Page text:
iPad mini Hands-On and First Impressions Round Up [Video]
The iPad mini is delightful in the hand, it feels like a high-end iPhone but with sharper edges, it is amazingly thin and isn’t undersized at all. Those are the first impressions of the press members present at the Apple event.
Invited reporters had the exclusive opportunity to grab get their hands on the iPad mini well ahead of being available to the public (November 2) and the first impressions are coming in.
We picked up on some of their impressions:
The thinness and sleekness of the casing cannot be overstated. It feels as high-end as the new iPhone, but even sharper in the hand – like a slice of solid aluminum. The chamfered edges present on the iPhone 5 have been continued here, as well as the all-black treatment seen on the latest phone. The display on the mini looks incredibly sharp, and even though the resolution is lower than the 3rd and 4th generation full-size iPad, it doesn’t immediately seem like a 1024 x 768 display. The smaller, 7.9-inch surface area certainly helps squeeze the pixels
That said, the smaller iPad is clearly aimed at classrooms and readers — two sectors where frills aren’t exactly necessary. Where it excels, predictably, is the overall fit and finish. Just as the bigger iPad, this one feels delightful in the hand. If you’ve held an iPad, you know where we’re coming from. Yes, it’s lighter and more nimble, making it feel as if Apple concocted its own version of the 7-inch tablet. And indeed, that’s precisely what has happened here. It’s still not “small,” though.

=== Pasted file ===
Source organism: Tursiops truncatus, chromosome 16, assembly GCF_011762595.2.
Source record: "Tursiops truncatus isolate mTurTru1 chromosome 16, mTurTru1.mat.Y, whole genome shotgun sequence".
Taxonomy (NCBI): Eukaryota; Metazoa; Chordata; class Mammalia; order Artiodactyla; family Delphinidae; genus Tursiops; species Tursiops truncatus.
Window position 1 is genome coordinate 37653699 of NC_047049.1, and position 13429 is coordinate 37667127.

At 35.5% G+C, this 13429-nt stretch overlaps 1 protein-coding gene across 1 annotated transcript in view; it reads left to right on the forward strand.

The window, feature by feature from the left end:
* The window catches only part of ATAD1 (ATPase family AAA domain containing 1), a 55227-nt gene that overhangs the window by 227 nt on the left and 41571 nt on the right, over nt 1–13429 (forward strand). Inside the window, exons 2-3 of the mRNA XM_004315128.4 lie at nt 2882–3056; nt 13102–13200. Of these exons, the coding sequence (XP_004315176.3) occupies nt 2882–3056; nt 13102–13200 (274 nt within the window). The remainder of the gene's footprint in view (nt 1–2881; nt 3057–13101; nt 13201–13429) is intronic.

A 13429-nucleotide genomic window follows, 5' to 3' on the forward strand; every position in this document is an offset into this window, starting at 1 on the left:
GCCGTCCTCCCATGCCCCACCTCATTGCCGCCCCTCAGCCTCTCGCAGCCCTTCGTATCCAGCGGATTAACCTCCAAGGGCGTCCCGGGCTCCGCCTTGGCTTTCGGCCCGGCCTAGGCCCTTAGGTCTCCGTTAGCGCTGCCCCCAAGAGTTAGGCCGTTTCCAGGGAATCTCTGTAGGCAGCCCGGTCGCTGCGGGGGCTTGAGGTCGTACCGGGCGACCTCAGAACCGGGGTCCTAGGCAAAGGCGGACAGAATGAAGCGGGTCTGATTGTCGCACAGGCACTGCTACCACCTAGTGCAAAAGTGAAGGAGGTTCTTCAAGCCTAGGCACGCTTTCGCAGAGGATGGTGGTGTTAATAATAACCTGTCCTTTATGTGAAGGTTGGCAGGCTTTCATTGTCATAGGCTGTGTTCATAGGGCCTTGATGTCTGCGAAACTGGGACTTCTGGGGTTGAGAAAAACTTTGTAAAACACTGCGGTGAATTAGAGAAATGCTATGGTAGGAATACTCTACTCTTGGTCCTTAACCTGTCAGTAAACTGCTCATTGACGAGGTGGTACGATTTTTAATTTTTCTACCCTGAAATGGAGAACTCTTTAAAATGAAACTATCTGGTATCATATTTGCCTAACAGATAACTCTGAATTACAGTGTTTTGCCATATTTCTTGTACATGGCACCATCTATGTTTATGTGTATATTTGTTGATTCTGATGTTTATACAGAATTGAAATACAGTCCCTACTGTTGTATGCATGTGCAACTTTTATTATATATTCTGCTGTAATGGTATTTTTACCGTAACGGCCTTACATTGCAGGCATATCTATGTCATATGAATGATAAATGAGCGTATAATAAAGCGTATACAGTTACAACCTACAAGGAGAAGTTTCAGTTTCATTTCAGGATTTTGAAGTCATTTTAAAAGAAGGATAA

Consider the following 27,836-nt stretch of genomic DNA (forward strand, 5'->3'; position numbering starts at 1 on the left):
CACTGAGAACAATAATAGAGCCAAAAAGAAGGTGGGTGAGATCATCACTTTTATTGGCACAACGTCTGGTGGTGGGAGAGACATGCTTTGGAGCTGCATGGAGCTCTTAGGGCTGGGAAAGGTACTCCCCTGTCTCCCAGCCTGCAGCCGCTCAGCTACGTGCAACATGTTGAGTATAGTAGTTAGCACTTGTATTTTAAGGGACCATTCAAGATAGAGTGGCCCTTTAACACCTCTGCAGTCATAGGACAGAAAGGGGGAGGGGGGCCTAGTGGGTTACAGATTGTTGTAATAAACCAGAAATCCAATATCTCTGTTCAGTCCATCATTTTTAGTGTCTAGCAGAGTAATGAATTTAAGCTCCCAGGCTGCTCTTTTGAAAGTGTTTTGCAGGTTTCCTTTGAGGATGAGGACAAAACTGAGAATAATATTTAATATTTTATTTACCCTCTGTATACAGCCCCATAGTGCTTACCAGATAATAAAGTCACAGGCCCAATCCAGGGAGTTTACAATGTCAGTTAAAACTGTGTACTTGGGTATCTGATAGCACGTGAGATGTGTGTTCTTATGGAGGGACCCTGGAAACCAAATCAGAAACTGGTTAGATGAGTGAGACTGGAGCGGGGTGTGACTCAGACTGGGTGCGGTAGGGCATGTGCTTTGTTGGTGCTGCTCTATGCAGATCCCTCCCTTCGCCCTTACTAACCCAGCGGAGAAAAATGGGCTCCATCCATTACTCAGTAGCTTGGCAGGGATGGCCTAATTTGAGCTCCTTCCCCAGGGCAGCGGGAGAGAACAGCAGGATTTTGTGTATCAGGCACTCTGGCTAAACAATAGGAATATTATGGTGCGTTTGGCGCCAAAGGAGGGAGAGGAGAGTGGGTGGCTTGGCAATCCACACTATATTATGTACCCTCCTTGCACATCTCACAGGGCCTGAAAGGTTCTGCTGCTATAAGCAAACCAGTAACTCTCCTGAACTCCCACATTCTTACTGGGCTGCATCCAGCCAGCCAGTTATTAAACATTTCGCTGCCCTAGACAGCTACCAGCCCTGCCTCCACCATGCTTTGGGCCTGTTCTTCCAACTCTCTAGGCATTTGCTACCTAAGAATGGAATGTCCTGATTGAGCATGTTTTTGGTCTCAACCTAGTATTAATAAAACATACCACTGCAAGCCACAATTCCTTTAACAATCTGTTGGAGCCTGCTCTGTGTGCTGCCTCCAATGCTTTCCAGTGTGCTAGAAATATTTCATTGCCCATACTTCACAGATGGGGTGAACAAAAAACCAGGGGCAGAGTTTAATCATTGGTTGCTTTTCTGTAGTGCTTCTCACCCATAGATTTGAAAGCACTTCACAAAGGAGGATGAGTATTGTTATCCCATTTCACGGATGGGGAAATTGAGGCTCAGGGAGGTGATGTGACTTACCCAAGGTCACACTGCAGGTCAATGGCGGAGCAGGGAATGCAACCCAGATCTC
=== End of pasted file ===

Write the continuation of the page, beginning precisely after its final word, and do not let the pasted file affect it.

… It is a super impressive piece of hardware […] The smaller iPad retains much of the charm of its larger sibling, thanks to design decisions that make the most out of a much smaller physical footprint, and you’ll be amazed at how light and easy to hold it is. The weight is really the most impressive part, though – as with the iPhone 5, but to an even greater degree, the iPad mini feels almost weightless when compared to its predecessors. It’s so thin and light as to feel almost like a prop, rather than a functional device.
The iPad mini can easily be held with one hand for reading. Menus and other onscreen items can be reached with that hand if they are close. Of course, you can’t expect to be able to navigate the mini’s screen with one hand, but you can touch and scroll. The mini isn’t a fit-in-your-pocket device, but it’s a tablet not a smartphone. It will comfortably fit in a bag and is light enough that you won’t even know you’re carrying it.
The display doesn’t feel cramped either thanks to the reasonably large diagonal size. It’s clear that the iPad mini is a nod to those who want something even more portable than the standard iPad. In terms of performance, there’s a pretty noticeable difference between the A5 in the iPad mini and the A6X in the 4th gen iPad as you’d expect. I do wish that Apple had brought the A6 to the mini, however something has to give in pursuit of the lower price point.
We will certainly line up to purchase an iPad mini. How about you?